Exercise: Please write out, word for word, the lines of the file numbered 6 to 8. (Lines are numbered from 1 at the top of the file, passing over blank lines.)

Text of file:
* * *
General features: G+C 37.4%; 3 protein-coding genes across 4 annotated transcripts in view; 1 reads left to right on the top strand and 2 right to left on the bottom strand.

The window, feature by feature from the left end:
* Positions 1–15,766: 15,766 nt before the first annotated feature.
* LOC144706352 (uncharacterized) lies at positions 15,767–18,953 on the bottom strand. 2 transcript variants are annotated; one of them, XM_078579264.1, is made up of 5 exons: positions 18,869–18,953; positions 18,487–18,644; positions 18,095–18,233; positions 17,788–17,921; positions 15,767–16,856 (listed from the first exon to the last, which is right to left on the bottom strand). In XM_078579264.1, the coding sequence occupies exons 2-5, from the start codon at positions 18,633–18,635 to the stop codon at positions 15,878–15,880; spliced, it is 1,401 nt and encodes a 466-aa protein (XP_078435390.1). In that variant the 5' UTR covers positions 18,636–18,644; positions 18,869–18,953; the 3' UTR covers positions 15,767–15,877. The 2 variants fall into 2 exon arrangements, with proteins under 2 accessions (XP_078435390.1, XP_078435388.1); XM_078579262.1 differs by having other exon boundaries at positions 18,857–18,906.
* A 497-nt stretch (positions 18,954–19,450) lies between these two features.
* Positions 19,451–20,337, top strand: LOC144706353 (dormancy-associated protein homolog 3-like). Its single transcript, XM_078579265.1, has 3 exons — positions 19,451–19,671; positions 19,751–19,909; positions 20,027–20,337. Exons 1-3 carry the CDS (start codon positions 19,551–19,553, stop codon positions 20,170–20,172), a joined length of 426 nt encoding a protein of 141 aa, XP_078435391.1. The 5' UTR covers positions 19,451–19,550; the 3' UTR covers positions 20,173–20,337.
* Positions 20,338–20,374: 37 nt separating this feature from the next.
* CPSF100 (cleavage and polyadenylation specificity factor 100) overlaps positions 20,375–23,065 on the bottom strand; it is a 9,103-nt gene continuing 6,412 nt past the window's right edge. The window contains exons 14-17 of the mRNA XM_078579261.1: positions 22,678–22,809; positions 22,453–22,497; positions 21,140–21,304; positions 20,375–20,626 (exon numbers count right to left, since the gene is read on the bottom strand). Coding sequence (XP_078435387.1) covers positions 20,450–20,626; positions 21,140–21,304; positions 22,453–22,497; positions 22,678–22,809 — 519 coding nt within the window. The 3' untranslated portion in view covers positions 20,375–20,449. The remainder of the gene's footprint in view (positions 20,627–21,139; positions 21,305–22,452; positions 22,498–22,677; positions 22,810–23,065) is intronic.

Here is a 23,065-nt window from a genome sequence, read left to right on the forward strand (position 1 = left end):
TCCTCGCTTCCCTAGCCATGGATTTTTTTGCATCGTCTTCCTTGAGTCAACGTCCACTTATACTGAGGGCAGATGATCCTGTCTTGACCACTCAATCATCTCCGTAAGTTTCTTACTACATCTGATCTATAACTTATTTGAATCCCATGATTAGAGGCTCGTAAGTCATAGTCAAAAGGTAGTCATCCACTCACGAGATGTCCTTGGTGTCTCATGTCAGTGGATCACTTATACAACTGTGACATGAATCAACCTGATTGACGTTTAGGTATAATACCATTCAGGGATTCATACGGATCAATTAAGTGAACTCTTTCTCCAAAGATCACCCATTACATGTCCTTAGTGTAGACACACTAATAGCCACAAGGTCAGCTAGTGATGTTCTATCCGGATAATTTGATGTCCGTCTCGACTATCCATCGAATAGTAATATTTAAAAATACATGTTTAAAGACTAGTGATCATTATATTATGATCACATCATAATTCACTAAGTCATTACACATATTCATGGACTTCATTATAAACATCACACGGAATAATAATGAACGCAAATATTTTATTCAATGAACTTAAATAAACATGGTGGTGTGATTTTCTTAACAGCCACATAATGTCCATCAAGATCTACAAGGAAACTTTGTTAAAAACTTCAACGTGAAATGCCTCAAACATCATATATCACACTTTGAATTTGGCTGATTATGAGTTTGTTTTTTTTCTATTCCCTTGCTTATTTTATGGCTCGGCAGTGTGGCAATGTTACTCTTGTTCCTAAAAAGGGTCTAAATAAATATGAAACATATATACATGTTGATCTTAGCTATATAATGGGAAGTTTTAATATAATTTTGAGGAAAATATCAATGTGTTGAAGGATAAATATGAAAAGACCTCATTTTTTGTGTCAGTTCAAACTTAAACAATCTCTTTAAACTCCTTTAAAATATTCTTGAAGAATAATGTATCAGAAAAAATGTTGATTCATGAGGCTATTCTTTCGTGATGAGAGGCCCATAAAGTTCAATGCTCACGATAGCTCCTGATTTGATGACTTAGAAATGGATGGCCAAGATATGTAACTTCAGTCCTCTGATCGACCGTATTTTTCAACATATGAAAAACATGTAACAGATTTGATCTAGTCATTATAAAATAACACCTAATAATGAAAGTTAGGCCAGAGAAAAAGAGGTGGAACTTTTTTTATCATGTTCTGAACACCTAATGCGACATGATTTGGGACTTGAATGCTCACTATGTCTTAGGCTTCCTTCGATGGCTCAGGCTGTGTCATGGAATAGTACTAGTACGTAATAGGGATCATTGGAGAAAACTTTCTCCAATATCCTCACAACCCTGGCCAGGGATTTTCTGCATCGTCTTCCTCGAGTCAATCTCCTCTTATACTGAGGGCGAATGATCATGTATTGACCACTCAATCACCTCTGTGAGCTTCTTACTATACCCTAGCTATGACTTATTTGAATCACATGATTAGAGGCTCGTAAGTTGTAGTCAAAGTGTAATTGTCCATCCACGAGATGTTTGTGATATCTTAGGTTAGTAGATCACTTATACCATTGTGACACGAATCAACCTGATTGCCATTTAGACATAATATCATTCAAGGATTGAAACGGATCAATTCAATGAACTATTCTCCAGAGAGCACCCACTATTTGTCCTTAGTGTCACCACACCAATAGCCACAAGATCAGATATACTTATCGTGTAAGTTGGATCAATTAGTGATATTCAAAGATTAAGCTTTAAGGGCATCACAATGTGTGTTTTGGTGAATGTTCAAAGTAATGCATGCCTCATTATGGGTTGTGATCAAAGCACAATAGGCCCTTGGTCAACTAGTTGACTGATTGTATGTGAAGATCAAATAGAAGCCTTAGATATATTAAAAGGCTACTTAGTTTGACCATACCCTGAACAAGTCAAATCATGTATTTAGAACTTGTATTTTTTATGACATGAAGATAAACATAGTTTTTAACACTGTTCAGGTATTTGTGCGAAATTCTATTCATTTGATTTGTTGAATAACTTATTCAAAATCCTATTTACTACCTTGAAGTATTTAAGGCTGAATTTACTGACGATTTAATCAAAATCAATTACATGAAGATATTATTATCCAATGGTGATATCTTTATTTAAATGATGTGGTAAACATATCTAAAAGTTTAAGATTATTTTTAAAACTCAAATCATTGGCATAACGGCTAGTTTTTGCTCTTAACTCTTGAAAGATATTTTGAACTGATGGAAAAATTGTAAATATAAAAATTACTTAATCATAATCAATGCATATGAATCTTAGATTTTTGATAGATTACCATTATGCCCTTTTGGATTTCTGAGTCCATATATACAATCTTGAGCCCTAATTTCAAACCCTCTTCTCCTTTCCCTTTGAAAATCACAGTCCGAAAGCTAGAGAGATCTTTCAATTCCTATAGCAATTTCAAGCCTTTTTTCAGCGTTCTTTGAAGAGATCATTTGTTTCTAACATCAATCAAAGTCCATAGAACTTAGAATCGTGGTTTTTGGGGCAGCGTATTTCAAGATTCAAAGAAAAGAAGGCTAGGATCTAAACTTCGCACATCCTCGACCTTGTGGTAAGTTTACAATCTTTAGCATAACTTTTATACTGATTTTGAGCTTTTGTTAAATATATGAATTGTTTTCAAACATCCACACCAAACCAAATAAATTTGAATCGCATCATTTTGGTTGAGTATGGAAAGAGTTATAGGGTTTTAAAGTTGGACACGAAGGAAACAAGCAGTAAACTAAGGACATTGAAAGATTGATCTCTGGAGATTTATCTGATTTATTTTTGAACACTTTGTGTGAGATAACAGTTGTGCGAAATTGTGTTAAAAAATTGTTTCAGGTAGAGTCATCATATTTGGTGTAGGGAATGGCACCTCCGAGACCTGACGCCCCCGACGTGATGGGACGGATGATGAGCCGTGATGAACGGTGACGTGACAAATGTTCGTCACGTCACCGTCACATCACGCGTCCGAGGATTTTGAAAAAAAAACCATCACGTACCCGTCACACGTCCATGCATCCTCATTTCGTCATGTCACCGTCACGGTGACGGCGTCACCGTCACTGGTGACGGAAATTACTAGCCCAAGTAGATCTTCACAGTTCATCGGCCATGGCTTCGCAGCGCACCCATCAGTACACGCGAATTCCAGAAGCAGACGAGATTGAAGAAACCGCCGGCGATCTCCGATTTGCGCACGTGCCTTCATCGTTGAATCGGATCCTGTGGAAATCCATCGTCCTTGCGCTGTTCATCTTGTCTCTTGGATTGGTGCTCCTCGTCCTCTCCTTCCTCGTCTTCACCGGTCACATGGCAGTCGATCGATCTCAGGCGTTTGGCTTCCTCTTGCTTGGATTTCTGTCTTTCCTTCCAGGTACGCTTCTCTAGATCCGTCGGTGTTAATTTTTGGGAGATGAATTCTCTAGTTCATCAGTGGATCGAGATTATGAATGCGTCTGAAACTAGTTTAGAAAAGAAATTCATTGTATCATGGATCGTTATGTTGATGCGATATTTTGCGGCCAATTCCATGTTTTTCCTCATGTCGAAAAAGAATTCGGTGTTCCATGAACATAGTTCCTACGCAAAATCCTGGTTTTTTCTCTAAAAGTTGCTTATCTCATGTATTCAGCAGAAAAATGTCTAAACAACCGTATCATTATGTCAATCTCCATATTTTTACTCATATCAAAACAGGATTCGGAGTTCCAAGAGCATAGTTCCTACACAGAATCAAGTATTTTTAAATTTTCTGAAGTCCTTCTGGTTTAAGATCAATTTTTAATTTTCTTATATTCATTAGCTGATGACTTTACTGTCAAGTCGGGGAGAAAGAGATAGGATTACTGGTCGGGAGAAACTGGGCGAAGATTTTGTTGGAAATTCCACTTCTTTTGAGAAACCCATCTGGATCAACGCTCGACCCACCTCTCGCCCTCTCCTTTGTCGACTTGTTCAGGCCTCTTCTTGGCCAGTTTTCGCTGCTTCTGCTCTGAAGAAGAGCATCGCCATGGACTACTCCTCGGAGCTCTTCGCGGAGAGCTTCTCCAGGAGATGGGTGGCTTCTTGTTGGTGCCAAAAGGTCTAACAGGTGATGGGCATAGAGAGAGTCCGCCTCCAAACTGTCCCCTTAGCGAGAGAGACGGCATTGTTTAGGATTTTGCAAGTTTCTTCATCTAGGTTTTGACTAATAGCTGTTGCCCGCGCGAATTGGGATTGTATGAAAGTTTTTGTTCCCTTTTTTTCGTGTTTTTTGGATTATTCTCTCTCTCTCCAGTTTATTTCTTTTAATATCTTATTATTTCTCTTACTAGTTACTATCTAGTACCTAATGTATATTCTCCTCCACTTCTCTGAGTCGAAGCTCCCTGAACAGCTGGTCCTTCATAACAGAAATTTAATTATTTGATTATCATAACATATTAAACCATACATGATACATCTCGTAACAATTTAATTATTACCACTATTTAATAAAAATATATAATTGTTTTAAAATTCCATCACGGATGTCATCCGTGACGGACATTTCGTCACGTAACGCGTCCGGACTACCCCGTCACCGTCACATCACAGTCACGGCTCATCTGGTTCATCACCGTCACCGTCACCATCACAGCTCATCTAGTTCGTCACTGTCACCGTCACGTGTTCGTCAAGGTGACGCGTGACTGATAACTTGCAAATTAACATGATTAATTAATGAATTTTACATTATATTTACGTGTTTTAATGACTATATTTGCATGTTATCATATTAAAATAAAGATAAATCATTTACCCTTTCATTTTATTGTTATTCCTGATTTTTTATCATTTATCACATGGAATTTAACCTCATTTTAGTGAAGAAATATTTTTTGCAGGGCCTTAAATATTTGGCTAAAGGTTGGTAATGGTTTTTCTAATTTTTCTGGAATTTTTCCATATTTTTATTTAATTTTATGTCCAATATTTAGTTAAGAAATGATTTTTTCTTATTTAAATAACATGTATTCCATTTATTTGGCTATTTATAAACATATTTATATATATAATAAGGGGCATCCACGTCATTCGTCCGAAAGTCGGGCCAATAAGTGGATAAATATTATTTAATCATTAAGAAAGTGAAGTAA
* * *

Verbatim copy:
* Positions 19,451–20,337, top strand: LOC144706353 (dormancy-associated protein homolog 3-like). Its single transcript, XM_078579265.1, has 3 exons — positions 19,451–19,671; positions 19,751–19,909; positions 20,027–20,337. Exons 1-3 carry the CDS (start codon positions 19,551–19,553, stop codon positions 20,170–20,172), a joined length of 426 nt encoding a protein of 141 aa, XP_078435391.1. The 5' UTR covers positions 19,451–19,550; the 3' UTR covers positions 20,173–20,337.
* Positions 20,338–20,374: 37 nt separating this feature from the next.
* CPSF100 (cleavage and polyadenylation specificity factor 100) overlaps positions 20,375–23,065 on the bottom strand; it is a 9,103-nt gene continuing 6,412 nt past the window's right edge. The window contains exons 14-17 of the mRNA XM_078579261.1: positions 22,678–22,809; positions 22,453–22,497; positions 21,140–21,304; positions 20,375–20,626 (exon numbers count right to left, since the gene is read on the bottom strand). Coding sequence (XP_078435387.1) covers positions 20,450–20,626; positions 21,140–21,304; positions 22,453–22,497; positions 22,678–22,809 — 519 coding nt within the window. The 3' untranslated portion in view covers positions 20,375–20,449. The remainder of the gene's footprint in view (positions 20,627–21,139; positions 21,305–22,452; positions 22,498–22,677; positions 22,810–23,065) is intronic.